A common aspiration so many of us share is to be both healthier and wealthier. But in our modern, hectic lives it can be a challenge to balance these two factors; being time-poor can lead to quick takeaway lunches or processed ready-meals, reducing the money in our pockets and often increasing our consumption of unhealthy fats and salt.
While you really cannot put a price on good health, there are well founded financial gains to be made through taking a more proactive approach to the nutritional value of your diet. That change itself is not often easy, but through a mix of diet and lifestyle adjustments you can stand to improve your health and wealth.
1. Plan your meals and stick to a shopping list
The latest trend for meal prepping shows that efficiency is key to a healthier and cheaper diet. While meal prepping is at the extreme end of organisation, planning healthy meals for the week can help keep you on track, while sticking to a shopping list can eliminate unnecessary purchases and reduce your food wastage.
2. Drink more water
Staying hydrated is essential to improving your physical performance – from combating fatigue to improving concentration, water is as essential to your workday as your computer or equipment. Most international public health organisations recommend between 1.5—2 litres of water per day.
In addition to helping your mental performance, aiding your digestion and improving your circulation and heart health, swapping coffee, juice or fizzy drinks for tap water at work or home will save you money too.
3. Swap expensive cuts of meat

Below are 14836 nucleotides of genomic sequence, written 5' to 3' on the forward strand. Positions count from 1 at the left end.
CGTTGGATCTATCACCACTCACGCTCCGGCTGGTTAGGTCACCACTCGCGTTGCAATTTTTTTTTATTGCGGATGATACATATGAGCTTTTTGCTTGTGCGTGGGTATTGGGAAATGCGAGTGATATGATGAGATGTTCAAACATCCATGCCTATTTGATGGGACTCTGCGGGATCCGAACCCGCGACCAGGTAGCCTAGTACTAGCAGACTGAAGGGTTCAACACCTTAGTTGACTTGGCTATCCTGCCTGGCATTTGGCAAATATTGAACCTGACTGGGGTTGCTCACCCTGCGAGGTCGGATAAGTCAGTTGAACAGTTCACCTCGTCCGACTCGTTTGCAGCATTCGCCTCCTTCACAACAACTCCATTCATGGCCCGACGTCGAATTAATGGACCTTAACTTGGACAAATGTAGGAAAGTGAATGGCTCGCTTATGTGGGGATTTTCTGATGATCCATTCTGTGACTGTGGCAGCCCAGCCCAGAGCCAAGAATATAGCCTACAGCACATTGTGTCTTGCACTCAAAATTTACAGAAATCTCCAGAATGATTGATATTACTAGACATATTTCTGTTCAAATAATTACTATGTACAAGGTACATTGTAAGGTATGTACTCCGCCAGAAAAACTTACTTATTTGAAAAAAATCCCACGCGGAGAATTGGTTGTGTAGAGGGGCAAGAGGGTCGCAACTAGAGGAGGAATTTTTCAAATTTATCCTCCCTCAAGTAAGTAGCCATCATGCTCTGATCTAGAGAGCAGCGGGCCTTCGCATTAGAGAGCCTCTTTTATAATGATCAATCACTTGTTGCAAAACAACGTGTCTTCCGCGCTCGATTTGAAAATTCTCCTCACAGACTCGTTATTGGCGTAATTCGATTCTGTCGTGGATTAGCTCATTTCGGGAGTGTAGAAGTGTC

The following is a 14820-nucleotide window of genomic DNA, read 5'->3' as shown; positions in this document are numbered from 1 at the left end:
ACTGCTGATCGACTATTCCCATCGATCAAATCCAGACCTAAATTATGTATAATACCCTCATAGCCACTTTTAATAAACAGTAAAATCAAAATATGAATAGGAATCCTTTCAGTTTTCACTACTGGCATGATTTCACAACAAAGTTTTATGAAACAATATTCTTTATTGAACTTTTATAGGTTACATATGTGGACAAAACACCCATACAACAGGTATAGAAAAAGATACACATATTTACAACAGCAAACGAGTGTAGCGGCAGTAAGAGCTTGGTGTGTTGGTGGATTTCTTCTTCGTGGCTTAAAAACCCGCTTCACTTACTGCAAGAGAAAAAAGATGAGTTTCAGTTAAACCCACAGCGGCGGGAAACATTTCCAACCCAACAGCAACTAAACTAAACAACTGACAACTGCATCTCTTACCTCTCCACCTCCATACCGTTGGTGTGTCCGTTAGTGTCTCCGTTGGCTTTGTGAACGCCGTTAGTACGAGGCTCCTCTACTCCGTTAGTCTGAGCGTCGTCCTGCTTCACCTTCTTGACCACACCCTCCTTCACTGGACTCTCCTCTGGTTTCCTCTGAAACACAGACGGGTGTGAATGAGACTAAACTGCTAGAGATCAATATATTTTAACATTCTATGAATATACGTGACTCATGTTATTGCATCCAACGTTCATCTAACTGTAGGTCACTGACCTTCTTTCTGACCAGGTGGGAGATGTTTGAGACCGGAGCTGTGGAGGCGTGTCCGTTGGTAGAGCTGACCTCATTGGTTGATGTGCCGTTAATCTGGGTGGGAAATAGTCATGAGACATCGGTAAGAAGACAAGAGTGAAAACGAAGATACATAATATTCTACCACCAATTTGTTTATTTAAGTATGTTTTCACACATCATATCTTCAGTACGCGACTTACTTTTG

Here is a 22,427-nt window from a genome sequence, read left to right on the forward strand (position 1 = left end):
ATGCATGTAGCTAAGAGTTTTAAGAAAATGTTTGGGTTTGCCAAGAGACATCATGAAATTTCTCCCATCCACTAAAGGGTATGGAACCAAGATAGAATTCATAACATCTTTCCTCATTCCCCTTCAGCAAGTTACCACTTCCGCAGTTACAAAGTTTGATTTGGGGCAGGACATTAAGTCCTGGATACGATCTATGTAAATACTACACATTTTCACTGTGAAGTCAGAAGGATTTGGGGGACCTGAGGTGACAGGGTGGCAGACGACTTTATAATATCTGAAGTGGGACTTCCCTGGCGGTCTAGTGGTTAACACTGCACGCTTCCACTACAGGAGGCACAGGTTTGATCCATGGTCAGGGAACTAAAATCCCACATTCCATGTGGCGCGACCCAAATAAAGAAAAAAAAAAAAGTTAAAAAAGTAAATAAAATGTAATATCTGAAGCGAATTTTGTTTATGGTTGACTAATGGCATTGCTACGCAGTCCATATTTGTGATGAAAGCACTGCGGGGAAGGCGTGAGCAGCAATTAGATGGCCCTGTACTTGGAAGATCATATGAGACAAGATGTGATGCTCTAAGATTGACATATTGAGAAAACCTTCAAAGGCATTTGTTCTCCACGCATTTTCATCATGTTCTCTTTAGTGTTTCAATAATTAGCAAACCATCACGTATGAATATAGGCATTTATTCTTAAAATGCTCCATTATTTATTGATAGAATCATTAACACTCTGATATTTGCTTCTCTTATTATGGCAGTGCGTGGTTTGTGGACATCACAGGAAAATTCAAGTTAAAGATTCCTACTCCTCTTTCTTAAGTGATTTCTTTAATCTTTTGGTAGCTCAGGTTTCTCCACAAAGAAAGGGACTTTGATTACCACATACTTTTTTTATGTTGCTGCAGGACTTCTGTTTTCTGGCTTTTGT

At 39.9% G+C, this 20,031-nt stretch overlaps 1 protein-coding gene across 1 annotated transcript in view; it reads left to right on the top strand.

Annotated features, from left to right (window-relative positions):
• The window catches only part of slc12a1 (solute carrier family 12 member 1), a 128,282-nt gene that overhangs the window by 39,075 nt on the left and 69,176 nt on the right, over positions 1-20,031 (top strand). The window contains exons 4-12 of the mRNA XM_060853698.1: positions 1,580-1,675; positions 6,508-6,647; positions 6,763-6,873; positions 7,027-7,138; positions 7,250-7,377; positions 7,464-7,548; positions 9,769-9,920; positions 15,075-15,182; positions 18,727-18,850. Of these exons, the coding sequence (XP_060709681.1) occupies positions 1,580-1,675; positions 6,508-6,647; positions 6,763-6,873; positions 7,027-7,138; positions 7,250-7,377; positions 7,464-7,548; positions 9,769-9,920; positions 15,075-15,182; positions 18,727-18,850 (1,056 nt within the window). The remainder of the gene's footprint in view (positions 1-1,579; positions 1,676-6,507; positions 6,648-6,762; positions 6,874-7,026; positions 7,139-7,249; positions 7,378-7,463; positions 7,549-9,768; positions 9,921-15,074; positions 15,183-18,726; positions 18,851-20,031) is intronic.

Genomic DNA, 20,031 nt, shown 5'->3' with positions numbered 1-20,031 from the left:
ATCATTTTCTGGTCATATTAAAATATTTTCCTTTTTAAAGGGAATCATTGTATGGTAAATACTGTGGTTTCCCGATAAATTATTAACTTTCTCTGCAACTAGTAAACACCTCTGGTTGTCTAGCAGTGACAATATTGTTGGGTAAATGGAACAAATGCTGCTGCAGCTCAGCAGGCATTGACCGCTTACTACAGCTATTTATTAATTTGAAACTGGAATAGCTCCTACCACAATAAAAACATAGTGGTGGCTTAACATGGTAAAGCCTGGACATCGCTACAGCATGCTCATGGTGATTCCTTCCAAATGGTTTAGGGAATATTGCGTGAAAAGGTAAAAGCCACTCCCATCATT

If you do not have a slow cooker, but have space for one, then it is time to invest in this money-saving machine. While fresh fish and meat are a good source of protein, they will almost certainly increase the cost of your shopping basket. By choosing cheaper cuts of meat that you can cook slowly, you will be able to create healthy stews, soups and casseroles – creating perfect leftovers you can eat for lunch too.
4. Buy frozen fruit and veg
Eating more fruit and vegetables, or aiming to eat a certain number of vegetarian meals during the week, will help you consume more health-giving vitamins, minerals and antioxidants. Buying frozen fruit and vegetables helps you to reach your vegetable target more cost-effectively and use only what you need.
billion € is collectively spent on food and drink per year in the EU.
5. Cook large portions and use leftovers for lunch
Making fresh, home-cooked meals helps you control what goes into your food, so you can adapt your diet to your needs – increasing your consumption of healthy whole grains, fibre and Omega-3 and reducing salts and saturated fats. It also enables you to cook extra portions so you have leftovers to use for lunch or freeze for an instant dinner at a later date. Collectively Europeans spend over €1,047 billion on food and drink per year, so even bringing leftovers to work every other day would have a significant impact on your bank balance.
6. Buy wholefoods in bulk
Pulses, like lentils, chickpeas and beans are packed with vitamins, minerals and fibre, while also being low in calories and fat. They are also a great source of protein for those trying to reduce their consumption of meat or fish – reflected by a large rise in the number of people moving to a vegan or vegetarian diet in 2020. An added bonus is that they can be purchased relatively cheaply, so it pays to stock up on these healthy store-cupboard staples, as well as oats, rice and pasta, to save you money and keep your cupboards full.